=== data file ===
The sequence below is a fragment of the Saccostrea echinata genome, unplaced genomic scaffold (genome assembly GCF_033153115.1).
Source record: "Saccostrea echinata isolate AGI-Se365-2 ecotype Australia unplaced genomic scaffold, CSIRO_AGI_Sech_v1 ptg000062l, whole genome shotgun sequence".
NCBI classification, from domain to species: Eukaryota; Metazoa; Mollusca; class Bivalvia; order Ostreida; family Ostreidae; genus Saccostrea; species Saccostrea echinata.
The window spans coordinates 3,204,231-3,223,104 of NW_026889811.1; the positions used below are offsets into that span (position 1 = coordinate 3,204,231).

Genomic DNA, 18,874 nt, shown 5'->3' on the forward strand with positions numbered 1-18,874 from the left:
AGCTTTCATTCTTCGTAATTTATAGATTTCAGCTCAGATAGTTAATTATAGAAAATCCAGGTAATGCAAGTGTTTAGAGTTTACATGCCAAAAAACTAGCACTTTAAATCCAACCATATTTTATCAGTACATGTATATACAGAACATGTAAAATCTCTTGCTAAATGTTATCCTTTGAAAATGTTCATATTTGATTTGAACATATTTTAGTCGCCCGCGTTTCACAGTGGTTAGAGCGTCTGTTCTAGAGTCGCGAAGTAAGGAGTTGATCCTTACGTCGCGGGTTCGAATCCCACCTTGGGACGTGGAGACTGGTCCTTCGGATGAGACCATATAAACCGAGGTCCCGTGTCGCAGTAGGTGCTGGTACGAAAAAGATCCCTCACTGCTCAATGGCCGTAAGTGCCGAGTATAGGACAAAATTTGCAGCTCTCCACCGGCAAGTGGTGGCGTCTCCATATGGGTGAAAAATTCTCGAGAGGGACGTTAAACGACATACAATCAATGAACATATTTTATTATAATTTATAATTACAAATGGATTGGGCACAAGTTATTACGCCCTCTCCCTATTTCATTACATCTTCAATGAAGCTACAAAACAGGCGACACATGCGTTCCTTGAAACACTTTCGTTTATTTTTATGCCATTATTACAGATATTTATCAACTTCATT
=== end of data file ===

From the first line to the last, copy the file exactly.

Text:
The sequence below is a fragment of the Saccostrea echinata genome, unplaced genomic scaffold (genome assembly GCF_033153115.1).
Source record: "Saccostrea echinata isolate AGI-Se365-2 ecotype Australia unplaced genomic scaffold, CSIRO_AGI_Sech_v1 ptg000062l, whole genome shotgun sequence".
NCBI classification, from domain to species: Eukaryota; Metazoa; Mollusca; class Bivalvia; order Ostreida; family Ostreidae; genus Saccostrea; species Saccostrea echinata.
The window spans coordinates 3,204,231-3,223,104 of NW_026889811.1; the positions used below are offsets into that span (position 1 = coordinate 3,204,231).

Genomic DNA, 18,874 nt, shown 5'->3' on the forward strand with positions numbered 1-18,874 from the left:
AGCTTTCATTCTTCGTAATTTATAGATTTCAGCTCAGATAGTTAATTATAGAAAATCCAGGTAATGCAAGTGTTTAGAGTTTACATGCCAAAAAACTAGCACTTTAAATCCAACCATATTTTATCAGTACATGTATATACAGAACATGTAAAATCTCTTGCTAAATGTTATCCTTTGAAAATGTTCATATTTGATTTGAACATATTTTAGTCGCCCGCGTTTCACAGTGGTTAGAGCGTCTGTTCTAGAGTCGCGAAGTAAGGAGTTGATCCTTACGTCGCGGGTTCGAATCCCACCTTGGGACGTGGAGACTGGTCCTTCGGATGAGACCATATAAACCGAGGTCCCGTGTCGCAGTAGGTGCTGGTACGAAAAAGATCCCTCACTGCTCAATGGCCGTAAGTGCCGAGTATAGGACAAAATTTGCAGCTCTCCACCGGCAAGTGGTGGCGTCTCCATATGGGTGAAAAATTCTCGAGAGGGACGTTAAACGACATACAATCAATGAACATATTTTATTATAATTTATAATTACAAATGGATTGGGCACAAGTTATTACGCCCTCTCCCTATTTCATTACATCTTCAATGAAGCTACAAAACAGGCGACACATGCGTTCCTTGAAACACTTTCGTTTATTTTTATGCCATTATTACAGATATTTATCAACTTCATT